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I remember: Garrison Lane.

IN the 1920s the gloom of the depression hung over our home. Father was still out of work along with millions of others.

Living with me at 312 Garrison Lane were my mother, father, my brother Charles, then aged 21 and working, and my twin sisters Norah and Eileen. My other sister, Hilda, was in service. Charlie contributed about a pound a week to the family coffers. The rest of our cash income was nil. We had only the "treacle stick" (parish relief) for essentials.

Sometimes when he was lucky dad managed to obtain a few shillings doing odd jobs and on those rare occasions he would indulge his fondness for gambling by having a fourpenny roll-up on the horses. One day he clicked. He redeemed his best suit and shoes from the pawn shop and on the following Saturday went on a charabanc trip with some cronies from his favourite pub. The night of his return was to be one of horror and misery.

Mother had put the twins and me to bed and gone up the hill to the pub on the corner of Tilton Road. It must have been a little after 11 when I was awakened by a fracas in the street outside. I was not too bothered because street fights were commonplace, until I heard the voice of my Irish mother screaming abuse.

I could see a mob of people and moving among them two familiar figures. One was my mother still screaming abuse, the other, staggering along after her, was my father. I saw a flash of light reflected from something he was brandishing in his raised hand and my heart leaped as I recognised the cut-throat razor.

Many of the women kicked and punched my father as he drunkenly pushed his way towards my taunting mother. I learned later that dad had asked her to be waiting for him when the coach returned to Coventry Road but mother had a strong aversion to being given orders. Father had hoped to prove to his drinking friends that he too could bring his woman to heel. The disobeying of his command had led to his drunken rage.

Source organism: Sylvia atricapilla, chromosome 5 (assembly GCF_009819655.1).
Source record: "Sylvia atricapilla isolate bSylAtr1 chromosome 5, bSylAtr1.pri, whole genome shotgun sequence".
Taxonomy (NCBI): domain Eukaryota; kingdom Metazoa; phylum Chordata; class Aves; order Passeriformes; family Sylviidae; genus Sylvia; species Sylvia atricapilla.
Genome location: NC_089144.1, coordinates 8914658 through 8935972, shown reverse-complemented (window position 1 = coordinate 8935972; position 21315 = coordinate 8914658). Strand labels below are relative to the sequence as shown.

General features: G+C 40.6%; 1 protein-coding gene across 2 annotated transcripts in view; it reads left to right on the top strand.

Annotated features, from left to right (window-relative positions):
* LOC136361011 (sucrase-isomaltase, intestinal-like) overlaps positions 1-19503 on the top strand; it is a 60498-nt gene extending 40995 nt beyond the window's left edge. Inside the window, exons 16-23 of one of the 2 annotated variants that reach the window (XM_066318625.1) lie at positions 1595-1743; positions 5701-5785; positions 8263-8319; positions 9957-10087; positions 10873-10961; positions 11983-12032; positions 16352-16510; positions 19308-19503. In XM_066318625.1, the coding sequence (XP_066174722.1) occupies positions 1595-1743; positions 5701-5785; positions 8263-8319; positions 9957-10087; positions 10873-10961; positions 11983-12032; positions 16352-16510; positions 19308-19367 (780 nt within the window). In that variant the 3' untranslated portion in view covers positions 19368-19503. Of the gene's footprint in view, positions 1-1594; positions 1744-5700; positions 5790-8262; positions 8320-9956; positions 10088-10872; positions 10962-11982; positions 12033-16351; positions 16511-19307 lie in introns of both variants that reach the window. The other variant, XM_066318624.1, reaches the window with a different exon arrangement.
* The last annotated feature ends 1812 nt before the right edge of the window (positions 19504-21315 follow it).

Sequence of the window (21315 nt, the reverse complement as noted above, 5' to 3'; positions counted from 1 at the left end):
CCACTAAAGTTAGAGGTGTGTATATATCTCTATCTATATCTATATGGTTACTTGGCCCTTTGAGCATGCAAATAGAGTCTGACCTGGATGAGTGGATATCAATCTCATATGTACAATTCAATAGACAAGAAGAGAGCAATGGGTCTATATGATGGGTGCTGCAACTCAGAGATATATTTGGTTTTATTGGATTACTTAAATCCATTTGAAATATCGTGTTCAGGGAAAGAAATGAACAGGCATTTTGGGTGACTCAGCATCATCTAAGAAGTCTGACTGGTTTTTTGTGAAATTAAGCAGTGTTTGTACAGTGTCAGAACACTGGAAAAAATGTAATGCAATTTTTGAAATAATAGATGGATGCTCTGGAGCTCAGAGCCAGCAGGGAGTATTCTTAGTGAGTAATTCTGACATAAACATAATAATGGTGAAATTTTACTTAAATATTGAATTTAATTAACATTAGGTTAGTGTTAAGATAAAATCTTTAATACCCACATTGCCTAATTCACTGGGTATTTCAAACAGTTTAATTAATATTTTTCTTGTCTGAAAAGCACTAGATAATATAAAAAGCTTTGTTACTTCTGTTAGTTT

I saw my mother's laughing face as she darted between jeering gapers and, behind her, the beer-suffused features of her angry pursuer. Shame for my family came over me and I began to cry.

"Here's Charlie," said a voice and I saw my elder brother climbing the hill.

The blade of the razor was hinged into its protective handle and I saw it passed from father to son. Then dad said something and there was a struggle. Suddenly they separated and my brother was staring at his left hand. I could see the bloody mess left by the razor's slash.

Two policemen appeared at the edge of the crowd. My father made for the door.

I heard him shout: "You can't touch me in my own house."

He might have got away with it too if he had not added: "You bastards!"

I saw one of the officers ascend the granite steps to the door and then I heard the thud of his shoulder against it.

Next week: A tram ride to paradise.
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Publication:Sunday Mercury (Birmingham, England)
Date:Aug 22, 1999
Words:535
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